The Iraqi vote, of course, is one of the biggest stories out there today. I read the main Washington Post piece and, to my way of thinking, there was something missing. If the White House is going to be excited about this election and its impact on something that can be called a “democracy,” then I want to know about the impact of this vote on issues such as free speech, women’s rights, religious liberty and other related topics.

It may not be fair to read this story and let it stand alone, without taking into account other Post stories from the recent past. Still, read it and tell me what you think. Early on, we are told:

The strong overall turnout in the west, however, raised the possibility that the disempowered Sunni minority could defeat the draft charter, which endorses a loose federal system with a weak, religiously influenced central government. Many Sunnis fear the draft would bring the breakup of Iraq into ethnic and religious substates, and make permanent their loss of power to the Shiite Muslim majority after the toppling of Hussein. …

In his weekly radio address Saturday, President Bush said that the referendum dealt “a severe blow to the terrorists” while sending a message to the world. “Iraqis will decide the future of their country through peaceful elections, not violent insurgency.” Bush said the referendum was “a critical step forward in Iraq’s march toward democracy.”

The religion element is there, but quickly vanishes. We learn valuable information about the strong turnout, the threat of violence, the potential political impact of the votes and other topics. But if religion is at the heart of these issues, what happened to that information? How will the vote and this new constitution affect basic human rights?

At that point, I opened another email. Click here to read a fresh Freedom House release on the vote. Then read the Post report again.

I don’t know about you, but I want the excellent reporters at the Post to answer some of the questions raised by the Freedom House activists.

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Katha Pollitt to the rescue

pollitKatha Pollitt shows an occasional capacity for self-mocking humor — I remember her offer, several years ago, to rename her Subject to Debate column to Subject to Everett if two philanthropists by that name would send some jack over to The Nation. (Ideological bonus: Mother Jones reported in 1996 that Edith Everett is “staunchly anti-school prayer.” Blessed be!)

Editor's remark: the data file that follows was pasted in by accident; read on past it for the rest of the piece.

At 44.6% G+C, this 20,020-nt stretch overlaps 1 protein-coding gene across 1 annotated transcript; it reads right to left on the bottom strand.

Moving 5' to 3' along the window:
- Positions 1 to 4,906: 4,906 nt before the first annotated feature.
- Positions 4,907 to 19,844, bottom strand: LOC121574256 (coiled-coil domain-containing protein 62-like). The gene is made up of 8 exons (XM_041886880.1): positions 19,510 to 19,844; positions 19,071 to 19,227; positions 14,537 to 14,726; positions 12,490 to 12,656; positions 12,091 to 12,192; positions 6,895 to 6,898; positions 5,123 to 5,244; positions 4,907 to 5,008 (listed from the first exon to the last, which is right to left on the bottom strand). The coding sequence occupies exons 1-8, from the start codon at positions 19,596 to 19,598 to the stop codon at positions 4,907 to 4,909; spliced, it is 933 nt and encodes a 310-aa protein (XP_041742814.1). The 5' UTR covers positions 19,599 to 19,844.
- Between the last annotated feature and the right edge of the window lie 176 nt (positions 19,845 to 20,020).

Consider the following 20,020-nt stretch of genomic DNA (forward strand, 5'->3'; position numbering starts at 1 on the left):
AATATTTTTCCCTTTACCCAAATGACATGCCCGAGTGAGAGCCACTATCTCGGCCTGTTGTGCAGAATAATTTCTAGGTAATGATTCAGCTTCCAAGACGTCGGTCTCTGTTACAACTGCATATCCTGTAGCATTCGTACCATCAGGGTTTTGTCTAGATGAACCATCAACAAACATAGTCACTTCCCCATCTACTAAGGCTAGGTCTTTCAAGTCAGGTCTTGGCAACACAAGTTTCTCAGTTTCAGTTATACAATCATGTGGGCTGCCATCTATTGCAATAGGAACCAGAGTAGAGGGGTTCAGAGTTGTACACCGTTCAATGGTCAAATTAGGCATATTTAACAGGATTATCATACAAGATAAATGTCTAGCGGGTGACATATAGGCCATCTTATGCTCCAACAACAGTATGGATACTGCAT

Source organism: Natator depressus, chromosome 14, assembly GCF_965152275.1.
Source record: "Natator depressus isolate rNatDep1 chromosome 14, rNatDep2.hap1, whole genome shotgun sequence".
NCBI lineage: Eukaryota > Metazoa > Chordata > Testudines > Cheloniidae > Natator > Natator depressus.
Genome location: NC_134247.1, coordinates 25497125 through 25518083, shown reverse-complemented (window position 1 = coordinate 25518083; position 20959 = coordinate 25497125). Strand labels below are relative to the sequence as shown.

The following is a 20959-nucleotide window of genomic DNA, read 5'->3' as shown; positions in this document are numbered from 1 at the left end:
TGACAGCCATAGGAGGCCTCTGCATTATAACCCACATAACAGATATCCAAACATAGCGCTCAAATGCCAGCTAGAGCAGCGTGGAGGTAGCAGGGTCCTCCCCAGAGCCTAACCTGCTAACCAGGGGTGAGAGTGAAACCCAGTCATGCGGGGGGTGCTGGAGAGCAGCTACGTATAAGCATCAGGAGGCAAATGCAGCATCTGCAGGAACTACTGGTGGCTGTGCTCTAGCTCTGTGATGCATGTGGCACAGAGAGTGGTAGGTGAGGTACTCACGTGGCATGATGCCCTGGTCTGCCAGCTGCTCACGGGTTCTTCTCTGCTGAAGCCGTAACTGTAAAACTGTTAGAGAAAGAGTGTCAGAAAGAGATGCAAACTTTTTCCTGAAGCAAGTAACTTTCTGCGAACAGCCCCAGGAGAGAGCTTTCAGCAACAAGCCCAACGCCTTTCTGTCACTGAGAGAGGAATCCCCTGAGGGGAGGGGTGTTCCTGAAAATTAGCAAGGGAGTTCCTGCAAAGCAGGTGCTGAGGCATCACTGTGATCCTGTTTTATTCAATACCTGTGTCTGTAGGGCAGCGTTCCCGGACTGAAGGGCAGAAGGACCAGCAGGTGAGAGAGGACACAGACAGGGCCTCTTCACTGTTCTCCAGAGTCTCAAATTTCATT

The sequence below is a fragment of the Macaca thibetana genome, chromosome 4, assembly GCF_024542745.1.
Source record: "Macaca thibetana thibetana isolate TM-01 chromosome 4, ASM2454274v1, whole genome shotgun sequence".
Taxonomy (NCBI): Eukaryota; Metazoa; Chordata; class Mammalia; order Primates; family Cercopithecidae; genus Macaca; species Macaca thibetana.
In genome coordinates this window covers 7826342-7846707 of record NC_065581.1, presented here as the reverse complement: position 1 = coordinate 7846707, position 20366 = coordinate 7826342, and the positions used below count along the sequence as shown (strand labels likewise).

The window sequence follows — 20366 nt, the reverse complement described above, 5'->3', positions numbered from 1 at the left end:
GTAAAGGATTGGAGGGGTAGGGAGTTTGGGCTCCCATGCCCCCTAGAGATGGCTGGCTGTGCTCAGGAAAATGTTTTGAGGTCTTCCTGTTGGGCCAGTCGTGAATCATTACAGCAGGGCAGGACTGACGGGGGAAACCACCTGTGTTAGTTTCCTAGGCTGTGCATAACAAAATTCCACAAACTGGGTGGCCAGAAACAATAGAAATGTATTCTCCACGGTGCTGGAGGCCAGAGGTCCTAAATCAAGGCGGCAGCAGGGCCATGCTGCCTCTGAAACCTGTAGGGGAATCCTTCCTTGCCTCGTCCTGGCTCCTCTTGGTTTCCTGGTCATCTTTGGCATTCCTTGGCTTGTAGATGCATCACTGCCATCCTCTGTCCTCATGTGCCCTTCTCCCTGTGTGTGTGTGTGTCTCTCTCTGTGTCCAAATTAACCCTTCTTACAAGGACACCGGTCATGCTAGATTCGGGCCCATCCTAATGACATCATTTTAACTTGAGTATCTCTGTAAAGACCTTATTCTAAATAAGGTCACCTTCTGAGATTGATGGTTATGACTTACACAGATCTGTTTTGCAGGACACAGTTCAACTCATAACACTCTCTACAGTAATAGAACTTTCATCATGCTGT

Her column for the Oct. 31 issue lives up to the smile-inducing premise of its headline: “If Not Miers, Who?” The column is noteworthy for two other reasons — her tortured reference to Valley View Christian Church in Dallas as “an antichoice church” (so congregations are now pigeonholed by their beliefs about abortion rather than, say, about God?) and the most candid description I’ve ever seen Pollitt offer of her worldview:

I am not a Christian. This may not strike you as an advantage, given the nature of your base, but think about it. Right now, the Christian right is split: James Dobson says you told him something on the phone about Miers that reassured him greatly, but Gary Bauer doubts she is “a vote for our values.” At Miers’s own evangelical church, the congregation stood up and applauded; but at other churches the pews are in revolt. Honestly, who can figure these people out? They only stopped burning each other at the stake a few centuries ago. Nominating me will unify them instantly: I’m a half-Jewish half-Episcopalian atheist. When they make a fuss, just tell them God told the President to pick me. Given the other advice God’s been giving him — to invade Iraq, for example — it could even be true.

So she’s half-Episcopalian, eh? Based on my onetime coverage of the Center for Progressive Christianity, I’m confident that at least a few [PDF] Episcopal churches would offer Pollitt not just a place at the table but perhaps even put her on track to becoming a priest or — hey, aim high — a bishop. After all, shouldn’t the church’s heinous discrimination against Brights (stake-burnings included) finally be rectified?